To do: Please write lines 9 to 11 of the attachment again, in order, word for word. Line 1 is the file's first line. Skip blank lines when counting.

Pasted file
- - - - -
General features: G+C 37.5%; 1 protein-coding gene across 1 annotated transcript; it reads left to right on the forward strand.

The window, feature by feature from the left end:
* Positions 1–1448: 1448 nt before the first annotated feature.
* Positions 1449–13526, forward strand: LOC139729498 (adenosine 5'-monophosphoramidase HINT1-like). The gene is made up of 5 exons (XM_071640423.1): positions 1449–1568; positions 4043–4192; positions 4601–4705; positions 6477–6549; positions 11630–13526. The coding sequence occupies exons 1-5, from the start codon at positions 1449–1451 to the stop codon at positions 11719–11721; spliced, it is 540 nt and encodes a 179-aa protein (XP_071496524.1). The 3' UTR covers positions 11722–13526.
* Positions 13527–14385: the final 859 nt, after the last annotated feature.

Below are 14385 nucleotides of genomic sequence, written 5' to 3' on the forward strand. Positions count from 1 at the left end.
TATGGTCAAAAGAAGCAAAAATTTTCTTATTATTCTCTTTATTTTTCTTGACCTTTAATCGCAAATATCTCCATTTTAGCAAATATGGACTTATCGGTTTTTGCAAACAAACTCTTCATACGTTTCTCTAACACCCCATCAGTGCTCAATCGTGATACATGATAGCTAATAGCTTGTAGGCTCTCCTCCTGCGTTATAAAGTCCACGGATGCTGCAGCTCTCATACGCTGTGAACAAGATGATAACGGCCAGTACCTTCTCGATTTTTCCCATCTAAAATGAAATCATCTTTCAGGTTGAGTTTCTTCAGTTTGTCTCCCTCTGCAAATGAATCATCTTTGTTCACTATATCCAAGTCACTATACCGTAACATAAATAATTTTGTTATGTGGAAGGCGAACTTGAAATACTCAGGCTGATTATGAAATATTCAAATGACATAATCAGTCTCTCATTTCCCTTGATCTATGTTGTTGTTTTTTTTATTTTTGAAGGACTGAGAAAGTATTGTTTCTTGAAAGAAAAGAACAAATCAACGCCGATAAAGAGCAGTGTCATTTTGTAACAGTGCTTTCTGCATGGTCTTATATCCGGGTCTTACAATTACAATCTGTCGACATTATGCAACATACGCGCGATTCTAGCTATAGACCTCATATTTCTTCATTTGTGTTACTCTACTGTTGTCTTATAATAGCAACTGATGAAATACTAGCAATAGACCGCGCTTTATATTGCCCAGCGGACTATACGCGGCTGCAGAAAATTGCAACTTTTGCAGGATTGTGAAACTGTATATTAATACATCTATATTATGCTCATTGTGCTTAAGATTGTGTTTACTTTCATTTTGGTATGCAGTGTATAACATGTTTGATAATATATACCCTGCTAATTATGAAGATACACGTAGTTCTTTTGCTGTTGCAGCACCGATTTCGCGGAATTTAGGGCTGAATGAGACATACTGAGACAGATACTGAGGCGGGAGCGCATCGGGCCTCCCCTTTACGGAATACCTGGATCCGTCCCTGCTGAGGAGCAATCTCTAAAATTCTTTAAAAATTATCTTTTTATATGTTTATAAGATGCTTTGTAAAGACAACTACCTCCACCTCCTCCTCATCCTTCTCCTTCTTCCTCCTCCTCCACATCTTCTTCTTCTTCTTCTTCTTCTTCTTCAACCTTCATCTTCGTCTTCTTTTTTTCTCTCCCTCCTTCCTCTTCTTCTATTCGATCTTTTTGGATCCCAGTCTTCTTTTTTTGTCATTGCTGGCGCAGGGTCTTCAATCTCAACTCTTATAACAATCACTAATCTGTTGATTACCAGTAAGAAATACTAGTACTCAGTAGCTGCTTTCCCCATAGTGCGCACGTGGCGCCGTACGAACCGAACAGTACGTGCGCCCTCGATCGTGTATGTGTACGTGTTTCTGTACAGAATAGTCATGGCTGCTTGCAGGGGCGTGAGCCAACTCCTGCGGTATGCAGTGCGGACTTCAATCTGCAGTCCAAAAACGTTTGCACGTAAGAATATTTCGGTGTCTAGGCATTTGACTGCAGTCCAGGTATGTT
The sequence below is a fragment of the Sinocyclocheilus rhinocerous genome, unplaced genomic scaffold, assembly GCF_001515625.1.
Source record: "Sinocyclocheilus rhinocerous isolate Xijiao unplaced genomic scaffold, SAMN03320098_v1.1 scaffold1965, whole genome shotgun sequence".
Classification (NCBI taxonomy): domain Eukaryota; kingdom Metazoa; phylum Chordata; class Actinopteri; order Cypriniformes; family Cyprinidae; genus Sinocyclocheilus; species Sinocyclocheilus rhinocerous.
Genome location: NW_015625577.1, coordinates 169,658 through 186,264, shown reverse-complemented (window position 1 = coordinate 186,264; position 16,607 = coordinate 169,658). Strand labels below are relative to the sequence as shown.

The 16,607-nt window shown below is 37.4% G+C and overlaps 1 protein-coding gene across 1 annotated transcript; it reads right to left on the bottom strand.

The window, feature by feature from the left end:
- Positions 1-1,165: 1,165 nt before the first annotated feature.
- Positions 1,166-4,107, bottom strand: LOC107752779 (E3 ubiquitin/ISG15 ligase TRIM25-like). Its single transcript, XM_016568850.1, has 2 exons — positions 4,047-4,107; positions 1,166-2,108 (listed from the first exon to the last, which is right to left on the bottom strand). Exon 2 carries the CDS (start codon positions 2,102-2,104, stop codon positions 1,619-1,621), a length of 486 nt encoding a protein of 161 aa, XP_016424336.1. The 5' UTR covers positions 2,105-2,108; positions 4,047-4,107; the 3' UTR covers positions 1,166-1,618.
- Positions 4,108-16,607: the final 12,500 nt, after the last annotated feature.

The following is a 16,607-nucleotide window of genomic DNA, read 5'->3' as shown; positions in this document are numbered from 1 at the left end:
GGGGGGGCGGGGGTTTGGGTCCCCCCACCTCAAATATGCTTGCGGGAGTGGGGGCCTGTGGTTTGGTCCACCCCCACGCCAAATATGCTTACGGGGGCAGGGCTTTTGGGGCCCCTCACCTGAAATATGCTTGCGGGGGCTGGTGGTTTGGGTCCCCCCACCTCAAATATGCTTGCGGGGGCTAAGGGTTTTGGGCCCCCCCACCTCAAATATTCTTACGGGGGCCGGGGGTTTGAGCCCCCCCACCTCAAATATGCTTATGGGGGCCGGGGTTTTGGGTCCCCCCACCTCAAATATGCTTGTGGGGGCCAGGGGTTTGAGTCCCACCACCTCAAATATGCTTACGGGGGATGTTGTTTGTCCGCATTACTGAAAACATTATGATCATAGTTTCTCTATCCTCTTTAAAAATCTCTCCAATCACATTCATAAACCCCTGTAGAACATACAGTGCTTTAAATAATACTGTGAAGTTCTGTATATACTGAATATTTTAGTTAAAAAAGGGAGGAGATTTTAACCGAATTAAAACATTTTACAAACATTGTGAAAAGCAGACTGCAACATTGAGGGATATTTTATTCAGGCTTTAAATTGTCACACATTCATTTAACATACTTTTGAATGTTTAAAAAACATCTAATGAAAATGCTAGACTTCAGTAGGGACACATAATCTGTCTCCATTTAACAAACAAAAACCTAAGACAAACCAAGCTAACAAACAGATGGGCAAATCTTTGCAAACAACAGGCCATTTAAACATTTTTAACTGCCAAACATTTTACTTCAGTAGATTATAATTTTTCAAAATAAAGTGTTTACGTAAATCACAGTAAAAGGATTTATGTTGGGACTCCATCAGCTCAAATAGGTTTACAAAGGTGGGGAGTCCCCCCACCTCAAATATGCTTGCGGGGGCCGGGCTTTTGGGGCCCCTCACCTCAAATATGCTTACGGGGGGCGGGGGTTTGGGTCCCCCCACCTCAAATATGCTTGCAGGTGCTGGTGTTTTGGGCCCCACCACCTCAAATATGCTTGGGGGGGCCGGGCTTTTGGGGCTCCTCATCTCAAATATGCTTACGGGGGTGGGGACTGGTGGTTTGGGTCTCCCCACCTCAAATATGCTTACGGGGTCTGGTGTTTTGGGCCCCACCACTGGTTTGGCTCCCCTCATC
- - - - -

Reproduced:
Source record: "Sinocyclocheilus rhinocerous isolate Xijiao unplaced genomic scaffold, SAMN03320098_v1.1 scaffold1965, whole genome shotgun sequence".
Classification (NCBI taxonomy): domain Eukaryota; kingdom Metazoa; phylum Chordata; class Actinopteri; order Cypriniformes; family Cyprinidae; genus Sinocyclocheilus; species Sinocyclocheilus rhinocerous.
Genome location: NW_015625577.1, coordinates 169,658 through 186,264, shown reverse-complemented (window position 1 = coordinate 186,264; position 16,607 = coordinate 169,658). Strand labels below are relative to the sequence as shown.